In one widely-noticed 2005 speech, Obama, a former organizer of laid-off steelworkers, seemed to advocate a passive adjustment to corporate globalization’s ground rules: "I meet these workers all across Illinois, workers whose jobs moved to Mexico or China and are now competing with their own children for jobs that pay $7 an hour. In town meetings and union halls, I’ve tried to tell these workers the truth—that these jobs aren’t coming back, that globalization is here to stay and that they will have to train more and learn more to get the new jobs of tomorrow (New Republic online, 2/18/08). In late 2007 Obama told a New Hampshire audience, "Global trade is not going away, technology is not going away, the Internet is not going away"—as if global justice advocates were seeking to shut down all international trade and abandon the Internet.
The direction of the Democratic primaries were radically shifted during the debate and Obama’s subsequent criticisms of "free-trade" deals were essentially a re-statement of the sentiment he encountered again and again talking to voters during primaries.
In neighboring Wisconsin, Obama’s advocacy of a hard-hitting anti-outsourcing position was richly rewarded with a big win February 19 that captured a majority of white working-class males. Outside a GM plant since slated for closing, Obama denounced "a Washington where decades of trade deals like NAFTA and China have been signed with plenty of protections for corporations and their profits, but none for our environment or our workers who’ve seen factories shut their doors and millions of jobs disappear" (John Nichols, Nation, 4/28/08).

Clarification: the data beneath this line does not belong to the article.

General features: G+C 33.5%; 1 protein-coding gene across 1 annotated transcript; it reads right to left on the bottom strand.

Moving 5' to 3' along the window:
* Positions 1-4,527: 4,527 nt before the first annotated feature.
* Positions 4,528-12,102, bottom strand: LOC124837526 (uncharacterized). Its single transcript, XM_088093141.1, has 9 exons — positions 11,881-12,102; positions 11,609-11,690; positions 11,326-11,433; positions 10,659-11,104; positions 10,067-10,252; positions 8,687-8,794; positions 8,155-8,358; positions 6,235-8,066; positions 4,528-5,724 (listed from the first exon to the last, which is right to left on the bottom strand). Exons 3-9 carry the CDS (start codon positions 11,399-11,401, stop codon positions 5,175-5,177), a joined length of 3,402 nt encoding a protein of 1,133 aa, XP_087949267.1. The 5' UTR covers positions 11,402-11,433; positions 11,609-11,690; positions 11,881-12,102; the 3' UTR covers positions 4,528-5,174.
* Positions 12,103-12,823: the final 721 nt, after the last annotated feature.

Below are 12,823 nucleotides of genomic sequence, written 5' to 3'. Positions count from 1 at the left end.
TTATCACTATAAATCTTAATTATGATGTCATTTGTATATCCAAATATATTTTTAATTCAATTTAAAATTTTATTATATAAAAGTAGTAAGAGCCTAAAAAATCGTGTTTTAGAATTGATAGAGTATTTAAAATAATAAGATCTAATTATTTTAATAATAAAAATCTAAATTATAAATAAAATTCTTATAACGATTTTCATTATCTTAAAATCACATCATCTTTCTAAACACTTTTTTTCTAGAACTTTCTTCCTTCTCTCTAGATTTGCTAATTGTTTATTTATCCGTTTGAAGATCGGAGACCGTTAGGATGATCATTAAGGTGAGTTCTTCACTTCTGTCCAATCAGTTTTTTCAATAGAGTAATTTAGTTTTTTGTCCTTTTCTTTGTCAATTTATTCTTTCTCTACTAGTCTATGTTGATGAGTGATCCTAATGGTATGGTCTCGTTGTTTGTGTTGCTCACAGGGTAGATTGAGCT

An AP analysis concluded, "Wisconsin Democratic primary voters were not big fans of globalization. Seventy-two percent said U.S. trade with other countries takes more jobs from Wisconsin."
Through the rest of the primaries, Obama and Hillary Clinton engaged in an escalating battle as to who could come out tougher against NAFTA, other trade agreements, and the transfer of jobs to low-wage foreign sites. Exit polls showed four of five voters in Ohio’s Democratic primary believed trade deals with other countries took jobs away from their state. Both Obama and Clinton wound up advocating a re-negotiation of NAFTA—although this resulted in news reports that both Obama and Clinton staffers sent reassuring messages to the Canadian government that these comments were to be viewed only as campaign rhetoric. The New York Times expressed outrage, calling the opposition to "free trade" mere "posturing," "bad policy, and counterproductive" (2/24/08).